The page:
Figure 1: A Fog-Radio architecture where processing information from IoT devices, denoted by the theta symbol,  can take place either at the Cloud or the Edge Node.

Suggested Solution

In our new paper, we propose an information-centric radio access technique where IoT devices making (roughly) the same observation of a given monitored quantity, e.g., temperature, transmit using the same radio resource, i.e., in a non-orthogonal fashion. Thus, the number of radio resources needed scales with the number of possible relevant values observed, e.g., high or low temperature and not with the number of devices.

Cellular networks are evolving toward Fog-Radio architectures, as shown in Figure 1. In these systems, instead of the entire processing happening at the edge node, radio access related functionalities can be distributed between the cloud and the edge. We propose that detection in the IoT system under study be implemented at either cloud or edge depending on backhaul conditions and on the statistics of the observations.

Some Results

One of the important findings of this work is that cloud detection is able to leverage inter-cell interference in order to improve detection performance, as shown in the figure below. This is mainly due to the fact that devices transmitting the same values in different cells are non-orthogonally superposed and thus, the cloud can detect these values with higher confidence.

More details and results can be found in the complete version of the paper here.

Combining Cloud and Edge Processing for Optimal Wireless Content Delivery


Content delivery is one of the most important use cases for mobile broadband services in 5G networks. As seen in Fig. 1, in 5G systems, content can be potentially stored at distributed units, or edge nodes (ENs), and hence closer to the user, with the aim of minimizing delivery latency and network congestion. Furthermore, a cloud processor, also known as central unit, has typically access to the content library and connects to the ENs via finite capacity fronthaul links. The central unit is not only necessary to enable content delivery when the overall edge cache capacity is insufficient, but it can also foster cooperative transmission from the ENs to the users by sharing common information to the ENs. However, any transmission from cloud unit to the ENs comes at a latency cost due to the use of fronthaul links. How should edge and fronthaul resources be optimally combined to minimize delivery latency?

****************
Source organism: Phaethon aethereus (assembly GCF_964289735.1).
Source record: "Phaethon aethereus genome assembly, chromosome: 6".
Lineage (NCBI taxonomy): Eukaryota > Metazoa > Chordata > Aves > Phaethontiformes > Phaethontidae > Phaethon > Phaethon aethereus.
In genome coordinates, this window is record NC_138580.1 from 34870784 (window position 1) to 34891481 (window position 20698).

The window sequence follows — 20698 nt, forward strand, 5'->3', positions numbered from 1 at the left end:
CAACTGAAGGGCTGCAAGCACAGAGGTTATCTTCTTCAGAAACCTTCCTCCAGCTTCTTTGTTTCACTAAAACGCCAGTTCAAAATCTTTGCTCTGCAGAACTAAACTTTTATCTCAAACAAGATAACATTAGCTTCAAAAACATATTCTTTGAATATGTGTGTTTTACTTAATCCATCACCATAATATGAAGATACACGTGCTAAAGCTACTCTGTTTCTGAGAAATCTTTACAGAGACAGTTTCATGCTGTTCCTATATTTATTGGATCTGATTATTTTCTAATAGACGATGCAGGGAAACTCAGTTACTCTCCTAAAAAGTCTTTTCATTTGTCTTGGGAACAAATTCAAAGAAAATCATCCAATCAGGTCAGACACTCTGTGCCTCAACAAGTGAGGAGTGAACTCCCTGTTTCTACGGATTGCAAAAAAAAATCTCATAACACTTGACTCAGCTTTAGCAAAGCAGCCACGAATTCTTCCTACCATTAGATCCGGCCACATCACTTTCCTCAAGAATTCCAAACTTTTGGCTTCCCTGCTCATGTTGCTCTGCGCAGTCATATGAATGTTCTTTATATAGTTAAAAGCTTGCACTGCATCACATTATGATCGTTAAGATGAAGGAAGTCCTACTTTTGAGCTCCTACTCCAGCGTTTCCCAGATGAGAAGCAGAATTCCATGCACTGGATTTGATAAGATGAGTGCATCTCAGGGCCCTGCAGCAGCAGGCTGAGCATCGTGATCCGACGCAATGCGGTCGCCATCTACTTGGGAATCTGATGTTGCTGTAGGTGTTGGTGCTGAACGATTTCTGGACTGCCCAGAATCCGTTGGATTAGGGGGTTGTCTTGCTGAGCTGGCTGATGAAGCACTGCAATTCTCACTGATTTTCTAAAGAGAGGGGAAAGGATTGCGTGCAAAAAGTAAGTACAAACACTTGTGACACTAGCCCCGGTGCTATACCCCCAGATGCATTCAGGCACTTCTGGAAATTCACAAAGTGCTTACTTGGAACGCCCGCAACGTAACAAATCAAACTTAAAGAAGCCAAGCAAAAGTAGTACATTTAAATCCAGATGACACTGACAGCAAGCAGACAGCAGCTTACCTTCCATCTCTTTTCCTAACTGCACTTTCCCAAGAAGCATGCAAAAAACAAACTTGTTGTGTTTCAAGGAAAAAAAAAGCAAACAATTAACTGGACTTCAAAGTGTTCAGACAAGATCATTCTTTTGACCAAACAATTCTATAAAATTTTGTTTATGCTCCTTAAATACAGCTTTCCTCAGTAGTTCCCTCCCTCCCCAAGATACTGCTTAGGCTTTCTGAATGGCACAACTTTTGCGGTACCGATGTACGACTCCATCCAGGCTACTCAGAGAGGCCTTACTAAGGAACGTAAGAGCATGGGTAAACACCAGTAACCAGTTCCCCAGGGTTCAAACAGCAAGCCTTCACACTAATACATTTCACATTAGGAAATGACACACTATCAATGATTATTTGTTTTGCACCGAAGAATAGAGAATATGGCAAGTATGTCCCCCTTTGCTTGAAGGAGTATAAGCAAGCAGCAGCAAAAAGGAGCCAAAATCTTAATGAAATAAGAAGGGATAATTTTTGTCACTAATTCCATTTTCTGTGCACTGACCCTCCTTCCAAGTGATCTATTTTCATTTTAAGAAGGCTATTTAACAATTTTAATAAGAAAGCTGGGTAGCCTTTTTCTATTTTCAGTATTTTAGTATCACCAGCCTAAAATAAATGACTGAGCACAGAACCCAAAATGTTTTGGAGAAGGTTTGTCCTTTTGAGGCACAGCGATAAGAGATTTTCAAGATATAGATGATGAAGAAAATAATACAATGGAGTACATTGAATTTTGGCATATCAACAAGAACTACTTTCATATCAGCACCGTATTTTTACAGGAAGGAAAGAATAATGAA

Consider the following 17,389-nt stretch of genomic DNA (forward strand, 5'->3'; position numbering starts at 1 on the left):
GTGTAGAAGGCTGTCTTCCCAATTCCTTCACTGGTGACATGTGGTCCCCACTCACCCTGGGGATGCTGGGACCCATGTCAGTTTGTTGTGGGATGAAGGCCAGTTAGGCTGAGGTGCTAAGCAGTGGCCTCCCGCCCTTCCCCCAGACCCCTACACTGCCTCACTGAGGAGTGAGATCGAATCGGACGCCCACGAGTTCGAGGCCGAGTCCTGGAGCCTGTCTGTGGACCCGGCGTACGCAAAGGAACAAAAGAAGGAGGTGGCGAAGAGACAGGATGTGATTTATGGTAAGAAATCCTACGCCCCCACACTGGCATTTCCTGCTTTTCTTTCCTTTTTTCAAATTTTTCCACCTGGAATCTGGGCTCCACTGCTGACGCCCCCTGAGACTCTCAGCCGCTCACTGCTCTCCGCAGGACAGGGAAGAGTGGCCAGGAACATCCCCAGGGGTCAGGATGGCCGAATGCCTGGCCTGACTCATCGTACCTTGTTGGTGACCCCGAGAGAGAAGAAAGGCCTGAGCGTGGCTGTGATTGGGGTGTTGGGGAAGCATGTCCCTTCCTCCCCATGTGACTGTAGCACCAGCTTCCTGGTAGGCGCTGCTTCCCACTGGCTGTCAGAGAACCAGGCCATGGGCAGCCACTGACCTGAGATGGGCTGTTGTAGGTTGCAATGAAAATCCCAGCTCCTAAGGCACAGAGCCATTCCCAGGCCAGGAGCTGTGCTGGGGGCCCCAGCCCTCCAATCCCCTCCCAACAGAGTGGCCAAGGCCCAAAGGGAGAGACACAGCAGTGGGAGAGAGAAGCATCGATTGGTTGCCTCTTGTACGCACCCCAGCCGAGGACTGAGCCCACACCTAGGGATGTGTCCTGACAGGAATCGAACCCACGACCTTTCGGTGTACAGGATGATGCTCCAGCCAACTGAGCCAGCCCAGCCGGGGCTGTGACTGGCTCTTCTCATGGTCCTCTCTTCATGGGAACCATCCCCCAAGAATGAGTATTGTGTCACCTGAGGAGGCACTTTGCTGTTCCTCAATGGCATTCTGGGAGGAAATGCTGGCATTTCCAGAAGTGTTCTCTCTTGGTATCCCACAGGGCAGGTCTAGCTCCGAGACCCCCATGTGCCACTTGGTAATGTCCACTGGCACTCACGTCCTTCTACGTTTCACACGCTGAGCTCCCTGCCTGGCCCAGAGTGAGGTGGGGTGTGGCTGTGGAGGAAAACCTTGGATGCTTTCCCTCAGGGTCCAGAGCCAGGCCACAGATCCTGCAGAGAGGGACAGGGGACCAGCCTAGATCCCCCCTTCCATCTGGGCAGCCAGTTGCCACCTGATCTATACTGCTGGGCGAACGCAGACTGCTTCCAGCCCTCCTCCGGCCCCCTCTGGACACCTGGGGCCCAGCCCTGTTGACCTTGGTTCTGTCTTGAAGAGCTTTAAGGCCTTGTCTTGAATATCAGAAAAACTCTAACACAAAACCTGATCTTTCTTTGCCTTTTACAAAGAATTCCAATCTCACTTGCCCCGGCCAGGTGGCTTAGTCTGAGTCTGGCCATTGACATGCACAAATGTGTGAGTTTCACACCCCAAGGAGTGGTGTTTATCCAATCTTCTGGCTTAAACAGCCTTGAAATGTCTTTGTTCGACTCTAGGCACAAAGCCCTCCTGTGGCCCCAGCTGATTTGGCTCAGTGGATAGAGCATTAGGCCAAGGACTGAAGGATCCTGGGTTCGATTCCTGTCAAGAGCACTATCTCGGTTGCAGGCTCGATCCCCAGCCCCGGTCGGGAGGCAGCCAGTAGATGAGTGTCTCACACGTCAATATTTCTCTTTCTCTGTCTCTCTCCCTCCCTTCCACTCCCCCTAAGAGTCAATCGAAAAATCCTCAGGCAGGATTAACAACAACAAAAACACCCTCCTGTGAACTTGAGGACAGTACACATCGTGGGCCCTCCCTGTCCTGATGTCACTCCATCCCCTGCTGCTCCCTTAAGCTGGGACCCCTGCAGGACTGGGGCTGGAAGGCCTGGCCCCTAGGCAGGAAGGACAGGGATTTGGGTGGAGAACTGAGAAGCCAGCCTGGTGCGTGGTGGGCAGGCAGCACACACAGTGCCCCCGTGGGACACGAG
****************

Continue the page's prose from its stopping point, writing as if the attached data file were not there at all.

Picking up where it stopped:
In a recent work just published on IEEE Transaction on Information Theory, we provided a conclusive answer to this question by taking an information-theoretic viewpoint, and making the following simplifying assumptions:

1) only uncoded edge caching is allowed;
2) the cloud can only send fractions of contents via the fronthaul links;
3) the ENs are constrained to use standard linear precoding on the wireless channel;
4) The signal to noise ratio is sufficiently large.

Some Results

Our work derives a caching and delivery policy that is able to offer a near optimal trade-off between fronthaul latency overhead and downlink transmission latency from the ENs to the users. Two key scenarios are identified that depend on key system parameters such as fronthaul capacity, edge cache capacity, and number of per-edge node antennas:

1) When the overall cache capacity of the ENs is smaller than a given threshold, as illustrated in Fig. 2, it is necessary to use both fronthaul and edge caching resources in order to minimize latency. Importantly, even when the edge resource alone would be sufficient to deliver all requested contents, the policy, it is generally required to make use of fronthaul resources in order to foster EN  cooperative transmission. In fact, when the fronthaul capacity is sufficiently large, the latency cost caused by a fronthaul delay does not offset the cooperative transmission gains in the downlink;